The shift in attention away from an imagined and hidden inner realm towards the relational, interpersonal field makes a world of a difference (incidentally, this same shift in attention is exactly what Wittgenstein is working at in his discussion about the idea of the private object, see chapter five in McGinn, 1997). Aggression does not exist inside someone as a feature of their ‘personal nature’ but exists in the relations between personalities in their environments… Well-being is not about achieving an inner ‘state of mind’ but about a certain kind of balanced correspondence with the surrounding world… Wisdom does not spring from an invisible well deep inside our minds but sits between us as we become aware of our mutuality and interdependence… Try this out with a noun of your own choice.

Bateson wants us to see that what in our language we label and talk of as distinct entities – whether it is the computer you are reading these words of off, an emotional state, or the speaking subject itself – are actually complex webs of relations. What constitutes objects are the relationships they comprise; they are not actually separate entities in the way we usually talk about them. In this way, we can know nothing about a thing in itself but we can examine the relations between things. Every ‘thing’ should therefore be understood in its context; it is the context that makes it what it is. Words make sense only in the stream of life, as Wittgenstein would say.

The consequences of turning our attention away from separate entities towards the connections between entities are far reaching. It goes to the bottom of our notion of ‘self’ and overturns the individualistic belief that ‘I’ am an autonomous mind inside ‘my’ body (or brain):

“The total self-corrective unit which processes information, or, as I say, ‘thinks’ and ‘acts’ and ‘decides’, is a system whose boundaries do not at all coincide with the boundaries either of the body or of what is popularly called the ‘self’ or ‘consciousness’; and it is important to notice that there are multiple differences between the thinking system and the ‘self’ as popularly conceived.”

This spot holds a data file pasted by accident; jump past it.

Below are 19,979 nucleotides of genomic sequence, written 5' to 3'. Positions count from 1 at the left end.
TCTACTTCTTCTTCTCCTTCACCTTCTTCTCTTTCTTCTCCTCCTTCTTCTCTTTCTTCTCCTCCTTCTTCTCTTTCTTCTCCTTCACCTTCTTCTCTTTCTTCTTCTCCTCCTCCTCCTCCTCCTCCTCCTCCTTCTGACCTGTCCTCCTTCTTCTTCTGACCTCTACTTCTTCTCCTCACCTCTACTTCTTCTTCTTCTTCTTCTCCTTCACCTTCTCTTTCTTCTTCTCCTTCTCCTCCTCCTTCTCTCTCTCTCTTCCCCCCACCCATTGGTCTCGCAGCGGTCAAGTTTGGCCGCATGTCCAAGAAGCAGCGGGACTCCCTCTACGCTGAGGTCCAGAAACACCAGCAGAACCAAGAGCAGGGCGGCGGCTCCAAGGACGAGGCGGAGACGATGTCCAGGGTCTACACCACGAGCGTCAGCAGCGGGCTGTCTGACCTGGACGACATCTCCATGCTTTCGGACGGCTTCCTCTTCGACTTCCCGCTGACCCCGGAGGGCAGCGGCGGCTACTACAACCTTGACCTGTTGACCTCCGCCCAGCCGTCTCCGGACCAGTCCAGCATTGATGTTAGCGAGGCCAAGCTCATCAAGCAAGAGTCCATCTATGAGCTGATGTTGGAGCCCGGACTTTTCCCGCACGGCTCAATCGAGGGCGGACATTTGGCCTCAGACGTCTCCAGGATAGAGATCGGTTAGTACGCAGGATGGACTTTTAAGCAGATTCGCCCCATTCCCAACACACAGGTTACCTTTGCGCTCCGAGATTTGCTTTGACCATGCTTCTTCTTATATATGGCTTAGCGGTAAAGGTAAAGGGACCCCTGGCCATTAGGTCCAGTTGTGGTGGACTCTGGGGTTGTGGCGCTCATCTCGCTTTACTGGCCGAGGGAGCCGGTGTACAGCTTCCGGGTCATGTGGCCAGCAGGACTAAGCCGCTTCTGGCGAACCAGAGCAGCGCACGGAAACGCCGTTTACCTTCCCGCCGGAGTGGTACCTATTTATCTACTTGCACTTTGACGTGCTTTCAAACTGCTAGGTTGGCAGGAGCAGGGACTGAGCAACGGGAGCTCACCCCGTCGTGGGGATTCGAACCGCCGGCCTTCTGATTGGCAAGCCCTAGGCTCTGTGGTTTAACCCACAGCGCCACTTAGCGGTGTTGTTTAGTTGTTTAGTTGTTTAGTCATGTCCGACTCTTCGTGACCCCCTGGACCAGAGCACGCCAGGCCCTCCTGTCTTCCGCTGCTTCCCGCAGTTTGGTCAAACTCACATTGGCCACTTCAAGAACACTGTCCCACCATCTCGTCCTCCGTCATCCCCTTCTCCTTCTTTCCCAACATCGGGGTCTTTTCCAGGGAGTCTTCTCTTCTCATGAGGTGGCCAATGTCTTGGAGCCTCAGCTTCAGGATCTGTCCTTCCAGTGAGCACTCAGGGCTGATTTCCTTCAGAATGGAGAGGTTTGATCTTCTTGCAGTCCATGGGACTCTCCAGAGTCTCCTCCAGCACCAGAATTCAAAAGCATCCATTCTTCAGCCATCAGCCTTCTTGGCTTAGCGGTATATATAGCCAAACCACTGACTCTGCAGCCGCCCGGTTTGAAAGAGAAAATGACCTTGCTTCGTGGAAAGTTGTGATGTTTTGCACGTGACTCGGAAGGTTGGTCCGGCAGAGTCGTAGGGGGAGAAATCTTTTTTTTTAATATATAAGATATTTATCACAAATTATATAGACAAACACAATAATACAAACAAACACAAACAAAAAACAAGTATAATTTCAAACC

And it proceeds outward, to re-draw the boundaries between self and environment, making connections between the interacting subjects. This move also entails a radical redefinition of ‘mind’ and ‘intelligence’, which doesn’t privilege any one part of a systems as ‘intelligent’:

“Consider a man felling a tree with an axe. Each stroke of the axe is modified or corrected, according to the shape of the cut face of the tree left by the previous stroke. The self-corrective (i.e., mental) process is brought about by a total system, tree-eyes-brain-muscles-axe-stroke-tree; and it is this total system that has the characteristics of immanent mind.”

Bateson’s ideas are not always immediately approachable and never obvious. They require time and patience and are often best approached without searching for straightforward answers. His last book Mind and Nature sometimes feels like deciphering an ancient language – you need to re-learn the symbols and meanings that your culture has forgotten. His work was a radical re-thinking of epistemology and a vision of an ecology of ideas that was decades ahead of its time and remains visionary today. Perhaps for that very reason it is time for us to take on his ideas.

An Ecology of Mind opens up a space for exploring Bateson’s ideas while it remains interested in what changing the way we think actually means without the grand calls for ‘new thinking’, a ‘new narrative’, or ‘new culture’. It suggests that changing our behaviour and thought patterns is actually about waking up to the inaccuracy of our language and embarking in earnest on the project of arriving at better descriptions through creative, participatory engagement. It is a journey that begins with breaking the spell of our own double-binds. In the words of Alan Watts, “one can play [the game] all the better for seeing that it is a game”. And it is a game that requires patience and time: “we don’t have time to all be in such a hurry”, as Nora said at the end of the evening.